Likewise, though chipsets with Wi-Fi Direct are already available, hardware development doesn't turn on a dime for teams creating phones and other mobile devices, said analyst Avi Greengart of Current Analysis.

"There is a tremendous premium placed on space in devices that need to fit in your hands and ideally are 10 millimeters thick," Greengart said. "Once you've got a chipset that works, swapping it out usually comes with more costs than benefits." As a result, most vendors will probably wait until they are building products with new chipsets before implementing Wi-Fi Direct, he said.

And certification itself takes time. For example, Ozmo's latest chip, the Ozmo2000, was designed specifically for Wi-Fi Direct but is still being certified. Two products built with the Ozmo2000 were introduced at CES. HP used it in a Wi-Fi mouse and Logitech in an adapter that lets a PC send audio to any standard pair of speakers, Peeters said.

Peeters believes the Ozmo chip will work with Wi-Fi Direct and only lacks the Alliance's formal seal of approval. Conventional Wi-Fi chipsets could be updated through firmware to support the new standard, but they aren't optimized for it, he said. For example, the Ozmo2000 was designed for low cost and low power consumption, with mice and keyboards in mind, he said.

For producing working consumer products with Wi-Fi Direct, the certification process seems to have come too late for many vendors.

"One of the challenges for Wi-Fi Direct was launching in October," Broadcom's Brown said. "It's really not timed very well for the fall selling season."

Most products shown at CES are developed before the show, then completed early in the year and produced in high volume by late summer, in preparation for the fourth-quarter shopping season, Brown said. The late-October kickoff didn't necessarily provide enough time to prepare, he said.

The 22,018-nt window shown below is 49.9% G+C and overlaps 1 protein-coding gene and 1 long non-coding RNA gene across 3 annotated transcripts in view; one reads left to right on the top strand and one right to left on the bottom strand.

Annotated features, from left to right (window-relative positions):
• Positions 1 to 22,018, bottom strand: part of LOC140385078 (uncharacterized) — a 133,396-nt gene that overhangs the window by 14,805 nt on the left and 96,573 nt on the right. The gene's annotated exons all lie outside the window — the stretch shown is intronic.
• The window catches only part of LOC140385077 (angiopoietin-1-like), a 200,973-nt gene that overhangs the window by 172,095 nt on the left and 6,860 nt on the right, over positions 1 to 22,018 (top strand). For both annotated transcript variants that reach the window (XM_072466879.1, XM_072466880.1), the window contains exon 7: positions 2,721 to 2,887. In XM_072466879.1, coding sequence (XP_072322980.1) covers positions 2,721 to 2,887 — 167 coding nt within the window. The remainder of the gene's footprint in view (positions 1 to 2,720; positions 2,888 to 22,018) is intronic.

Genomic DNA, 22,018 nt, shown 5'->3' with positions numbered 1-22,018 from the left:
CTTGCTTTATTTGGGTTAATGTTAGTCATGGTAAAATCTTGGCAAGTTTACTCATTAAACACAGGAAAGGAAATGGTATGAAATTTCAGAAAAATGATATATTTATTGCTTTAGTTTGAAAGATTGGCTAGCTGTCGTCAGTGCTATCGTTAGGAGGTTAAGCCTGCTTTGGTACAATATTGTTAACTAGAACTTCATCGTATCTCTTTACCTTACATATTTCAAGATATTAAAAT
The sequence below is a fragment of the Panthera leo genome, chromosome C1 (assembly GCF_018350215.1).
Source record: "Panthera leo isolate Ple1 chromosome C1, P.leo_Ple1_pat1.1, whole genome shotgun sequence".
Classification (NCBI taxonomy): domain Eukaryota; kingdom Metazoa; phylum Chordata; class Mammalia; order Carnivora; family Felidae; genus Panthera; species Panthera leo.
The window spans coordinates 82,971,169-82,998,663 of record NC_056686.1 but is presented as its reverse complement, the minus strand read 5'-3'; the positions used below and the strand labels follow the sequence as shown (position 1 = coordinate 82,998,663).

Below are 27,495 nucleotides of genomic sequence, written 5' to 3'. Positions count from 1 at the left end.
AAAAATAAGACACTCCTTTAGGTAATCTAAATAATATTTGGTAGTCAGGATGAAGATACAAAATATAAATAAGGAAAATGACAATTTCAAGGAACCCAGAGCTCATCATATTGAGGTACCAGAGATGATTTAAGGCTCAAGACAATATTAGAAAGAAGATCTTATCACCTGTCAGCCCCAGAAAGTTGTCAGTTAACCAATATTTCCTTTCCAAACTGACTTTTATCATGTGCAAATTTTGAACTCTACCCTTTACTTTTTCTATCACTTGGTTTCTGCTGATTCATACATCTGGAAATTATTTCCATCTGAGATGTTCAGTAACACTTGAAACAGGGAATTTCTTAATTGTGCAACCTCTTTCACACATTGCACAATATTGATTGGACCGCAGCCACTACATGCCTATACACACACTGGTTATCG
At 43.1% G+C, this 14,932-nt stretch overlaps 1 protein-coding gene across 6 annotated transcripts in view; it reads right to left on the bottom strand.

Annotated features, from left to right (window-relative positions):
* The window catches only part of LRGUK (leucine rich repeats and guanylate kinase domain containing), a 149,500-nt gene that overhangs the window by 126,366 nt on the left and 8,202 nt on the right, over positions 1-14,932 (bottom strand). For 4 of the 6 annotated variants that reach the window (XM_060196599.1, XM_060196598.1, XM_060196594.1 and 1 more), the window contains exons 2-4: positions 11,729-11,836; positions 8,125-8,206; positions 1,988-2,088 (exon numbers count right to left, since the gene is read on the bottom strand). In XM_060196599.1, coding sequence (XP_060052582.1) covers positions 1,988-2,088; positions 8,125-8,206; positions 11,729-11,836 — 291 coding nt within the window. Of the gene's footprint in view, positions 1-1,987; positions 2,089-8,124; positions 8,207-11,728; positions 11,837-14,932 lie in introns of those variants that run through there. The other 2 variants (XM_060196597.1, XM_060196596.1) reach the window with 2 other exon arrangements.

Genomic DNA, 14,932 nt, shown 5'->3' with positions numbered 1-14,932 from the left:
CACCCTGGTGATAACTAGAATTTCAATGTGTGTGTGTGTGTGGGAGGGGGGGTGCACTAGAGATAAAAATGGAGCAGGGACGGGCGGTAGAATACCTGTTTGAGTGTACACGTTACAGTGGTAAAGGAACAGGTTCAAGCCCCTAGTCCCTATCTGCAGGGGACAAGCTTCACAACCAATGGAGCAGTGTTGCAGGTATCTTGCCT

However, some vendors seem to have seized the opportunity. LG Electronics made the biggest splash with Wi-Fi Direct at CES, demonstrating the technology on the newly announced LG Optimus Black handset. The demonstration included quickly sending multimedia content from the phone to TV and PC screens just by flicking a finger across the phone's touchscreen. LG used DLNA, a Digital Living Network Alliance standard for connectivity among consumer electronics devices, in conjunction with Wi-Fi Direct. The Optimus Black is expected to go on sale in the first half of this year.

LG is in the lead for Wi-Fi Direct consumer products, with four Blu-ray Disc players, two home theater systems and a network adapter for older TVs already certified. Samsung has its GT-I9000 smartphone on the list, which otherwise is made up mostly of reference designs.

Though 2011 didn't start with a bang for Wi-Fi Direct, the coming year could be very big for the new technology.

"You're going to see a lot of developers coming to the fore in the next few months," said Kelly Davis-Felner, marketing director of the Wi-Fi Alliance.

Not every Wi-Fi Alliance initiative has been a big success, said Farpoint Group analyst Craig Mathias, pointing to its Wi-Fi Zone program in 2003. But he believes this one has promise, particularly for mice and keyboards.

"It's obviously not a huge thing yet," Mathias said. "It's going to take time."

(Additional reporting by Martyn Williams.)

Stephen Lawson covers mobile, storage and networking technologies for The IDG News Service. Follow Stephen on Twitter at @sdlawsonmedia. Stephen's e-mail address is stephen_lawson@idg.com

Copyright © 2011 IDG Communications, Inc.